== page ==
St Bride’s at­ti­tude is so re­fresh­ing

Rutherglen Reformer - - News from the Pews - Ger­ard Killen

Like so many LGBT peo­ple of faith, my re­la­tion­ship with re­li­gion hasn’t al­ways been an easy one.

From child­hood, I al­ways tried to live life by the morals and val­ues of Chris­tian­ity that were in­stilled in me from an early age at home, church and in school.

It wasn’t un­til I started to un­der­stand my sex­u­al­ity that I be­gan to feel that net­work was frac­tured.

I was sup­ported at home but, like too many oth­ers, couldn’t say the same about church and school.

In 2012, I de­cided to write to the then head of the Catholic Church in Scot­land, Car­di­nal Keith O’Brien, chal­leng­ing him on the shame­fully anti-LGBTI com­ments he had been mak­ing in the me­dia.

I asked him di­rectly if I was wel­come in church as a Catholic and a gay man.

In his re­sponse, Car­di­nal O’Brien said that I was wel­come but went on to dis­cuss “very vo­cal peo­ple who are ho­mo­sex­ual” and the dis­crim­i­na­tion that he and the church faced for up­hold­ing Chris­tian val­ues.

It didn’t feel like much of a warm em­brace.

It’s dif­fi­cult to con­jure up sym­pa­thy for a cen­turies old in­sti­tu­tion steeped in power and in­flu­ence like the Catholic Church over iso­lated young peo­ple strug­gling ev­ery day to be ac­cepted just for be­ing them­selves.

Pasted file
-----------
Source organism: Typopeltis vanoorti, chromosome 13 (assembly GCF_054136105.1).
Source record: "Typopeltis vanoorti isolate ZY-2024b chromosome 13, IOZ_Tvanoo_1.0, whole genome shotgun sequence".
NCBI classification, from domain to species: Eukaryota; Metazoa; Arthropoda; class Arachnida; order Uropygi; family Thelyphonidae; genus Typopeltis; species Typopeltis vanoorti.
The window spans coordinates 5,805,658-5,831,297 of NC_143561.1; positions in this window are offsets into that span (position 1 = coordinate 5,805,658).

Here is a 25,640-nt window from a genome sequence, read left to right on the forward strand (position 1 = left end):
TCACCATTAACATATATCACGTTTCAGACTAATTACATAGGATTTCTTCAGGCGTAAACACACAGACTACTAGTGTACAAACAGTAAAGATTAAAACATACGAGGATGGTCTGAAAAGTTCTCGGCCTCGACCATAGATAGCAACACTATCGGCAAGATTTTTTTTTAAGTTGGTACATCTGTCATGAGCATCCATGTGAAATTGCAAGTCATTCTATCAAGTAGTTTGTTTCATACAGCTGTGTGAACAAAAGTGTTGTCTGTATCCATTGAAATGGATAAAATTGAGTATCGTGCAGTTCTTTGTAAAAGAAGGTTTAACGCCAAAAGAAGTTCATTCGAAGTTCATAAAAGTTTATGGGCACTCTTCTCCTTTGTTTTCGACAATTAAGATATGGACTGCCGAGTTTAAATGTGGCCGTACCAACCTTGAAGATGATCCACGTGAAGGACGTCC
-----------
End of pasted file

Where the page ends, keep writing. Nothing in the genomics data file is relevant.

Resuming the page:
That is why it is such a re­lief to hear about the re­fresh­ingly in­clu­sive at­ti­tude of Father Mor­ton and St Bride’s Church in Cam­bus­lang.

This week, they posted a public an­nounce­ment on Face­book re-em­pha­sis­ing that gay peo­ple are wel­come in St Bride’s parish.

Hav­ing dis­cussed the is­sue with Father Mor­ton, I know he sin­cerely be­lieves that gay peo­ple should feel ac­cepted and wel­come with­out prej­u­dice and it can­not be over­stated what an im­por­tant and wel­come step this is, es­pe­cially for LGBTI peo­ple of faith and their fam­i­lies in the lo­cal com­mu­nity.

With churches across the coun­try be­gin­ning to em­brace same sex mar­riage and the first same sex cer­e­mony in­volv­ing a Mus­lim man tak­ing place in the UK, it fi­nally feels like real progress is be­ing made for LGBTI peo­ple who want re­li­gion to be part of their lives.

It is an­other step to­wards LGBTI equal­ity but, there is al­ways more work to be done, par­tic­u­larly at school.

The shadow of sec­tion 28, scrapped by the last Labour gov­ern­ment, still looms over our ed­u­ca­tion sys­tem.

Re­search car­ried out by the Time for In­clu­sive Ed­u­ca­tion (TIE) cam­paign has shown that 90 per cent of LGBTI peo­ple ex­pe­ri­ence ho­mo­pho­bia, bi­pho­bia and trans­pho­bia at school, 27 per cent have at­tempted sui­cide as a re­sult of bul­ly­ing and 80 per cent of teach­ers do not feel ad­e­quately trained in how to tackle this bul­ly­ing.

Thanks to the hard work of the TIE cam­paign, the Scot­tish Gov­ern­ment has now agreed to set up a work­ing group on ho­mo­pho­bic bul­ly­ing in schools. But if we are to get it right for ev­ery child, we need that work­ing group to lead to ac­tion for the young peo­ple we are cur­rently fail­ing and a cru­cial part of that will in­volve all schools, in­clud­ing faith schools, get­ting be­hind that ac­tion.

I asked him di­rectly if I was wel­come as a Catholic and a gay man

Crit­i­cism Car­di­nal Keith O’Brien, who Mr Killen wrote to five years ago, was of­ten crit­i­cised for his views on gay peo­ple

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